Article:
Report of a Theosophical Meeting in London
Helena P. Blavatsky
Helena P. Blavatsky (1831-1891)
An Editorial Note:
The following transcription was published by
Boris de Zirkoff in the “Collected Writings” of
Helena  P. Blavatsky, TPH, USA, 1982, volume
XIII,  pp. 364-365.  It also appeared at the June 2014
edition of “The Aquarian Theosophist”, pp. 10-12.
As to the terminology used in the text, readers
should take into consideration the fact that the Sanskrit
word Manas means “mental principle”, and Buddhi
corresponds to the spiritual soul or spiritual intelligence.
Kama is the center of animal desire. Kama-loka is
the “place of desires”,  one of the first phases in the
after-death cycle.  As to Kama-rupa, it is the subtle
after-death principle which inhabits kama-loka.
The higher and spiritual phase of the cycle
between two incarnations is called Devachan. The
sixth principle is the buddhic principle or spiritual
soul; the seventh principle is the Atmic and supreme
principle in the microcosm of human aura.  Mahatma 
is an individual who attained perfection from the point
of view of the present stage in human evolution.
(Carlos Cardoso Aveline)
At a meeting held at Maycot, June 16, 1887, a discussion arose as to the aura and magnetism of any individual.
Magnetism, it was stated, is an emanation which arises from all things, the earth, animal and vegetable life; it is a physiological thing and arises from prana; which is the individual life principle. The aura is an individualization of a Universal Life Principle (Jiva) and endures with a man in spite of his periodical changes of state and planes.
The aura is the origin of the feeling of sympathy and antipathy; it is a magnetic emanation of prana but in combination with manas and buddhi. In this connection it may be noted that memory is the effect of buddhi upon manas. The process of “psychologizing” is performed by will-power and is effected by and affects the aura.
A discussion arose as to the distinction between will and desire. Desire has to do with a man’s success but less than will or karma. Outside the animal kingdom desire ought only to have concern with one of the higher principles. Desire is a Kamic principle, it is Typhonic [1], a disturbing power and is opposed to will, which latter is an emanation from the seventh and sixth principles. Desire is an energy which ought to be repressed; when repressed the energy is scattered and goes to the universal energy but is not lost. It is got rid of by the man himself when repressed, but if given effect hangs round his neck like a mill-stone in the form of Karma.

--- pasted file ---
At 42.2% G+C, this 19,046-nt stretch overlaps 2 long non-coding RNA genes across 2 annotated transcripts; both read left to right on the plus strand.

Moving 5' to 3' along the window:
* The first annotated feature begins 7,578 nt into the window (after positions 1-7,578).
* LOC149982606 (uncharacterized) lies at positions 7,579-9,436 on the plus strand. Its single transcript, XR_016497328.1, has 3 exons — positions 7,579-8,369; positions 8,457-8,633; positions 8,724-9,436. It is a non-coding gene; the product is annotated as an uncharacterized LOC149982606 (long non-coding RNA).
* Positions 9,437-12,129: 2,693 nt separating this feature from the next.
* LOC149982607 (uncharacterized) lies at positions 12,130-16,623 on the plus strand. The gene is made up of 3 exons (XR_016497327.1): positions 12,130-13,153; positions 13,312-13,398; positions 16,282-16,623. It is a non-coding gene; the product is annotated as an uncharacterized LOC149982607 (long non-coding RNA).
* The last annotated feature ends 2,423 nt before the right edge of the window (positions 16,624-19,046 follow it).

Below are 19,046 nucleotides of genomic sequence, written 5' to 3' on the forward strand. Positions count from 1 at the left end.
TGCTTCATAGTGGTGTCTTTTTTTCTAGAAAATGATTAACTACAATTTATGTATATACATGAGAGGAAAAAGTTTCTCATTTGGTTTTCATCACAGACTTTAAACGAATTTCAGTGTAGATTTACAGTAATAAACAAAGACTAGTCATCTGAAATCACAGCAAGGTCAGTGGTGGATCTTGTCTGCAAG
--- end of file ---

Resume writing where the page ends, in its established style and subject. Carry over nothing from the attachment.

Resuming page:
After death a man exists in Kama-loka encased in the Kama-rupa or bundle of desires which restrains the higher principles from passing entirely into Devachan. On his return thence man finds the Karma of unrepressed Desire waiting for him at the threshold. Hence the real punishment of Karma arises from the presence of desires which have to be repressed. This is done by the effort of will; which is not infinite and has a beginning and an end. But will is the manifestation of an eternal law which is appreciable only in its effects and in this place it was said that absolute will is not the same as Kosmic Will.
Thus Man as the microcosmos is gifted with freewill; but is limited by the action of other free wills under the law of universal harmony which is Karma. The real function of willpower is to produce harmony between the law and man. Thus the Mahatma being without desire is outside of the sphere of action of Karma; His real condition is in harmony with nature and is Karma and its agent and hence is outside its action. [2] His physical body is however still within its limits of action. Thus the direction of will should be towards realizing one’s aspirations which are Buddhic, when the intellectual fifth principle is nearly merged in buddhi the sixth. These aspirations may be called “glimpses into the eternal”.
The lower consciousness mirrors aspirations unconsciously to itself and then itself aspires and is elevated if things are in accord. Such an aspiration would be a tendency towards Theosophy; this instinct if developed becomes a conscious aspiration.
A distinction was drawn between obstinacy, firmness and will. Obstinacy results from an obscuration of the reason and may be compared to the two halves of the brain acting in opposition when the work is obstructed. Firmness may be said to result from equilibration of these two. Upon this firmness will is based and starts from this equilibration to work. 
[1] Typhonic – a reference to Typhon, the deadliest monster of Greek mythology. (CCA) 
[2] “Outside its action”, according to the available transcription of HPB’s words, made by her students.  A Mahatma is indeed outside the field of action of that portion of the Law of Karma that can be perceived by average human beings. However, he is entirely within the field of action of the Law of Karma. A Mahatma learns. He makes mistakes and corrects them. He has his own source of inspiration.  He expands his consciousness.  He is an agent of the Law of Karma, as HPB says in this paragraph, but he is not the law himself. Precisely because Mahatmas act under the Law of Karma, the two Masters who inspired the creation of the modern theosophical movement worked under the severe supervision of a higher Initiate, whom they called “the Chohan”. As a matter of fact, every aspect of cosmic intelligence humbly obeys the One Law. (CCA)
In September 2016, after a careful analysis of the state of the esoteric movement worldwide, a group of students decided to form the Independent Lodge of Theosophists, whose priorities include the building of a better future in the different dimensions of life.